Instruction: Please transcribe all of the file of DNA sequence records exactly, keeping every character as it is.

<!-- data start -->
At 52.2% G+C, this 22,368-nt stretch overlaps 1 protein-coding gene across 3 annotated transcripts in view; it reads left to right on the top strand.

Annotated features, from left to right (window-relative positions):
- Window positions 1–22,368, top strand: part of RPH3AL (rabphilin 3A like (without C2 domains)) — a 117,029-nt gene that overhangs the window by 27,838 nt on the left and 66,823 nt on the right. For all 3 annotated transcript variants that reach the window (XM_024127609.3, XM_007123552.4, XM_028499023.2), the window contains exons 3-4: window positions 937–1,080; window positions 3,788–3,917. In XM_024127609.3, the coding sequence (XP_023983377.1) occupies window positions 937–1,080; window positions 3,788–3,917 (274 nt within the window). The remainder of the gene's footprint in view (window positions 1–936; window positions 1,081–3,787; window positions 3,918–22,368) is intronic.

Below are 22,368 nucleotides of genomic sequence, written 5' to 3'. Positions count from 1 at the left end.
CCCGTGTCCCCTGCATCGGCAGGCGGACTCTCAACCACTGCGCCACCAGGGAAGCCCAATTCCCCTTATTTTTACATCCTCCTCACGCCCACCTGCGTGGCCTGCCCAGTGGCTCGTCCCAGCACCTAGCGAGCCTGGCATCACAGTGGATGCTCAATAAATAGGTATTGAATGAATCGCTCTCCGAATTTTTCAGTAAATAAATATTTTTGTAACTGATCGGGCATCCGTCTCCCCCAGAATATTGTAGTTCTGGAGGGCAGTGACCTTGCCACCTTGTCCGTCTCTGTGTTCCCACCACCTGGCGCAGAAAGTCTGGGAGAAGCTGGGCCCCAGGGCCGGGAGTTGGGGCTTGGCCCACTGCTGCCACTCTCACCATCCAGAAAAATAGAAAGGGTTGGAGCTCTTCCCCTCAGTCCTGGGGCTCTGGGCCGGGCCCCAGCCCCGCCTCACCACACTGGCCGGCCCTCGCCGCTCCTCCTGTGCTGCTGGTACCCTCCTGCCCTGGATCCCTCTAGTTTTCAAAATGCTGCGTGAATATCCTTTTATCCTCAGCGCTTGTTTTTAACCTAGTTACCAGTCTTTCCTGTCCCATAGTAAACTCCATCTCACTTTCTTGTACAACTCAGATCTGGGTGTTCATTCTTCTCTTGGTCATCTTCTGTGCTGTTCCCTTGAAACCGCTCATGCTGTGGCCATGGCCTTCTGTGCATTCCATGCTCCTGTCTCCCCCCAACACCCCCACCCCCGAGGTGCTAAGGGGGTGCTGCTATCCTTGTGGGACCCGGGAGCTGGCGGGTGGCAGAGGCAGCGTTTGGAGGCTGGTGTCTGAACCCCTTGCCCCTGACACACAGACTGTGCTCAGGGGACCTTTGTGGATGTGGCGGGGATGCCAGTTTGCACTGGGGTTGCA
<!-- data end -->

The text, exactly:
At 52.2% G+C, this 22,368-nt stretch overlaps 1 protein-coding gene across 3 annotated transcripts in view; it reads left to right on the top strand.

Annotated features, from left to right (window-relative positions):
- Window positions 1–22,368, top strand: part of RPH3AL (rabphilin 3A like (without C2 domains)) — a 117,029-nt gene that overhangs the window by 27,838 nt on the left and 66,823 nt on the right. For all 3 annotated transcript variants that reach the window (XM_024127609.3, XM_007123552.4, XM_028499023.2), the window contains exons 3-4: window positions 937–1,080; window positions 3,788–3,917. In XM_024127609.3, the coding sequence (XP_023983377.1) occupies window positions 937–1,080; window positions 3,788–3,917 (274 nt within the window). The remainder of the gene's footprint in view (window positions 1–936; window positions 1,081–3,787; window positions 3,918–22,368) is intronic.

Below are 22,368 nucleotides of genomic sequence, written 5' to 3'. Positions count from 1 at the left end.
CCCGTGTCCCCTGCATCGGCAGGCGGACTCTCAACCACTGCGCCACCAGGGAAGCCCAATTCCCCTTATTTTTACATCCTCCTCACGCCCACCTGCGTGGCCTGCCCAGTGGCTCGTCCCAGCACCTAGCGAGCCTGGCATCACAGTGGATGCTCAATAAATAGGTATTGAATGAATCGCTCTCCGAATTTTTCAGTAAATAAATATTTTTGTAACTGATCGGGCATCCGTCTCCCCCAGAATATTGTAGTTCTGGAGGGCAGTGACCTTGCCACCTTGTCCGTCTCTGTGTTCCCACCACCTGGCGCAGAAAGTCTGGGAGAAGCTGGGCCCCAGGGCCGGGAGTTGGGGCTTGGCCCACTGCTGCCACTCTCACCATCCAGAAAAATAGAAAGGGTTGGAGCTCTTCCCCTCAGTCCTGGGGCTCTGGGCCGGGCCCCAGCCCCGCCTCACCACACTGGCCGGCCCTCGCCGCTCCTCCTGTGCTGCTGGTACCCTCCTGCCCTGGATCCCTCTAGTTTTCAAAATGCTGCGTGAATATCCTTTTATCCTCAGCGCTTGTTTTTAACCTAGTTACCAGTCTTTCCTGTCCCATAGTAAACTCCATCTCACTTTCTTGTACAACTCAGATCTGGGTGTTCATTCTTCTCTTGGTCATCTTCTGTGCTGTTCCCTTGAAACCGCTCATGCTGTGGCCATGGCCTTCTGTGCATTCCATGCTCCTGTCTCCCCCCAACACCCCCACCCCCGAGGTGCTAAGGGGGTGCTGCTATCCTTGTGGGACCCGGGAGCTGGCGGGTGGCAGAGGCAGCGTTTGGAGGCTGGTGTCTGAACCCCTTGCCCCTGACACACAGACTGTGCTCAGGGGACCTTTGTGGATGTGGCGGGGATGCCAGTTTGCACTGGGGTTGCA